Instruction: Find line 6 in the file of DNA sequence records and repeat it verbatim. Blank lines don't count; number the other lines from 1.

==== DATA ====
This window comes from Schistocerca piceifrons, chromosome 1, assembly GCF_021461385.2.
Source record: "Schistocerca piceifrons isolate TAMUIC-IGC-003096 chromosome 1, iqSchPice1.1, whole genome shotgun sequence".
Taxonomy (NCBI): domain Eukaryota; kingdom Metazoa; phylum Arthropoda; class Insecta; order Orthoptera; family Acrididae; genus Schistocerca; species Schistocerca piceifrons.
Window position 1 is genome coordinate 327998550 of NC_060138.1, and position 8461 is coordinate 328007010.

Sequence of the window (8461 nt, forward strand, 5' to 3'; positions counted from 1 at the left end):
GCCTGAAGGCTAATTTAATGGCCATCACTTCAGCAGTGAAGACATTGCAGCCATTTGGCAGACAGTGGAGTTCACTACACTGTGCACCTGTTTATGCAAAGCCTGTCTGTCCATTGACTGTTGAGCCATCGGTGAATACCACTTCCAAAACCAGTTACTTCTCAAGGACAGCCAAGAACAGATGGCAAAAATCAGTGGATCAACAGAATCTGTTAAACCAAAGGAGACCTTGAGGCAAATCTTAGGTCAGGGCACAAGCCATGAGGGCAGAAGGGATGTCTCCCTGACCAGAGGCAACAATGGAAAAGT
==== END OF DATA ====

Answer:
GCCTGAAGGCTAATTTAATGGCCATCACTTCAGCAGTGAAGACATTGCAGCCATTTGGCAGACAGTGGAGTTCACTACACTGTGCACCTGTTTATGCAAAGCCTGTCTGTCCATTGACTGTTGAGCCATCGGTGAATACCACTTCCAAAACCAGTTACTTCTCAAGGACAGCCAAGAACAGATGGCAAAAATCAGTGGATCAACAGAATCTGTTAAACCAAAGGAGACCTTGAGGCAAATCTTAGGTCAGGGCACAAGCCATGAGGGCAGAAGGGATGTCTCCCTGACCAGAGGCAACAATGGAAAAGT